- Shane Meadows: Meadows made a mark with his short film Small Time (1996), capturing the essence of friendship and coming of age. The film received the BAFTA Award for Best Short Film. Meadows is also known for his feature films like This Is England (2006), which won the BAFTA Award for Best British Film, showcasing his ability to delve into socio-cultural narratives.
- Sally El Hosaini: Sally El Hosaini's short film The Fifth Bowl explored family dynamics in a thought-provoking manner and won the Best Short Film award at the Rushes Soho Shorts Festival. Her feature film My Brother the Devil (2012) received the World Cinema Directing Award at the Sundance Film Festival, establishing her as a director to watch.
- Martin McDonagh: Martin McDonagh's darkly comedic short film Six Shooter (2004) earned him an Academy Award for Best Live Action Short Film. The film's blend of humour and tragedy set the stage for McDonagh's distinctive style. He continued his success in feature films with In Bruges (2008) and Three Billboards Outside Ebbing, Missouri (2017), both of which received widespread acclaim and multiple awards.
In the expansive world of feature films, these UK Filmmakers have carved out niches for themselves, creating works that resonate with audiences globally and contributing to the vibrant tapestry of British Cinema.
- Danny Boyle: Danny Boyle is known for his diverse filmography, including Trainspotting, Slumdog Millionaire (2008), 28 Days Later (2002), and 127 Hours (2010). He won the Academy Award for Best Director for Slumdog Millionaire and is known for his innovative storytelling and visual style.
- Ridley Scott: Ridley Scott is a master of various genres, with notable films like Alien, Blade Runner, Gladiator, and The Martian (2015). He has received Academy Award nominations and his work is celebrated for its visual impact and storytelling.
- Sam Mendes: Sam Mendes is recognized for directing American Beauty (1999), Skyfall, Revolutionary Road (2008), and 1917 (2019). He won an Academy Award for American Beauty and has left a significant mark on both drama and the James Bond franchise.
- Steve McQueen: Steve McQueen is acclaimed for directing 12 Years a Slave, Shame, Hunger, and Widows, addressing social and political issues. He won the Academy Award for Best Director for 12 Years a Slave (2013) and is celebrated for his thought-provoking work.
France, a bastion of cinematic artistry, has given birth to a multitude of film professionals who have shaped the global landscape of cinema. From the evocative realm of short films to the grandeur of feature-length masterpieces, French Filmmakers have consistently demonstrated their prowess in storytelling and visual aesthetics.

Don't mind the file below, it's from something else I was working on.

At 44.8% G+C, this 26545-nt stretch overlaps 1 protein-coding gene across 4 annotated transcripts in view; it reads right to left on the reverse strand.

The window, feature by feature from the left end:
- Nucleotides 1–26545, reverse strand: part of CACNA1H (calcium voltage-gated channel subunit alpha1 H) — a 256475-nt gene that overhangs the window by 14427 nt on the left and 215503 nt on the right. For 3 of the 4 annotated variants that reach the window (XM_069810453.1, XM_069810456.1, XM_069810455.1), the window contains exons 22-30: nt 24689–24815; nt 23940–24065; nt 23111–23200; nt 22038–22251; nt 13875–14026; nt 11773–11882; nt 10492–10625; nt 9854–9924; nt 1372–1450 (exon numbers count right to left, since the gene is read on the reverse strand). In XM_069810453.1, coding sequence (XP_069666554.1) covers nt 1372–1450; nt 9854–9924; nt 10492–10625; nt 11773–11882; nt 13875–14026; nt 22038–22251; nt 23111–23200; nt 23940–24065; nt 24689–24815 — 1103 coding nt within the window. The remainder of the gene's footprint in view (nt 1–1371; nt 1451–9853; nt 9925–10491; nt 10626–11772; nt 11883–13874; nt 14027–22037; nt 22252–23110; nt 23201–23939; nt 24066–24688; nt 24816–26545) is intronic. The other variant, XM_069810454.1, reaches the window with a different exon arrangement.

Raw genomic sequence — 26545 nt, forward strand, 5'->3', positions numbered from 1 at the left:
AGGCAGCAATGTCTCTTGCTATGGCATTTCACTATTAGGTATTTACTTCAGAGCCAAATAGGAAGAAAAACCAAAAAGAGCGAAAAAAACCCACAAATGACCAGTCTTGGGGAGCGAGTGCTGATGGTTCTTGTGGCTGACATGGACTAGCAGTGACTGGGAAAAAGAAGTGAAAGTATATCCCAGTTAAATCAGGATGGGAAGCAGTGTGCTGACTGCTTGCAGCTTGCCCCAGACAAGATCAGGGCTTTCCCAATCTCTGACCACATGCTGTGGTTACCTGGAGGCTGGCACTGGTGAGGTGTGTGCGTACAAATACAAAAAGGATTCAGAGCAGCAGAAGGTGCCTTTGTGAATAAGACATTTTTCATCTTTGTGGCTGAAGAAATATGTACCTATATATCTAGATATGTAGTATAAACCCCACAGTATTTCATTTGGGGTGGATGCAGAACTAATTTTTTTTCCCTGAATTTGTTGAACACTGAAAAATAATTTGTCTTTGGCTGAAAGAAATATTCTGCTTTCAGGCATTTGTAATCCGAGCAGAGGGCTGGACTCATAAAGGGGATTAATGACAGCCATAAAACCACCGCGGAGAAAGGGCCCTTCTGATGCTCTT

With innovative storytelling and visual artistry, these French filmmakers have successfully captured audiences with their short films, setting the stage for their feature-length endeavours.
- Jean-Pierre Jeunet: Jean-Pierre Jeunet's whimsical and visually stunning short film Le Bunker de la Dernière Rafale earned him the César Award for Best Short Film. His feature film Amélie gained international acclaim and multiple Oscar nominations, establishing him as a director with a keen eye for enchanting narratives.
- Céline Sciamma: Céline Sciamma's short film Pauline explored themes of adolescence and identity. The film received critical acclaim for its sensitive portrayal of characters, whereas her feature film Portrait of a Lady on Fire earned widespread praise for its poignant storytelling and won the Best Screenplay Award at the Cannes Film Festival.
- Gaspar Noé: His provocative short film Love (2015) stirred controversy with its explicit content and unconventional narrative. Noé is known for pushing boundaries in feature films like Irreversible and Enter the Void, earning recognition for his bold and visceral approach to filmmaking.
- Alice Winocour: Alice Winocour's short film Kitchen showcased her ability to craft compelling narratives with a focus on character dynamics. Her feature film Mustang (2015) received an Academy Award nomination for Best Foreign Language Film, highlighting her talent in creating emotionally resonant stories.
In the world of feature films, these French filmmakers stand as pillars of cinematic excellence, each contributing their unique vision to the rich traditions of French cinema.
- Jean-Luc Godard: Jean-Luc Godard is renowned for his ground-breaking contributions to the French New Wave movement, with classics like Breathless and A Woman Is a Woman. He has received numerous awards throughout his career, including the Palme d'Or at the Cannes Film Festival and an Honorary Academy Award for his significant influence on the evolution of cinema.
- Michel Gondry: Michel Gondry's imaginative film Eternal Sunshine of the Spotless Mind (2004)demonstrated his mastery in blending visual effects with emotional storytelling and won the Academy Award for Best Original Screenplay. He continued his success in feature films, directing The Science of Sleep and Be Kind Rewind, both known for their inventive and visually captivating storytelling.
- Agnes Varda: Agnès Varda, a pioneering female filmmaker, created influential works like Cleo from 5 to 7 and Vagabond, which explored complex characters and societal issues. She was the recipient of numerous awards, including an Honorary Academy Award for her remarkable career and artistic contributions.
- Jacques Tati: Jacques Tati is celebrated for his iconic character Monsieur Hulot in films like Playtime (1968) and Mr. Hulot's Holiday, which combined humour and social commentary. He won the Academy Award for Best Foreign Language Film and is remembered as a comedic genius in French cinema.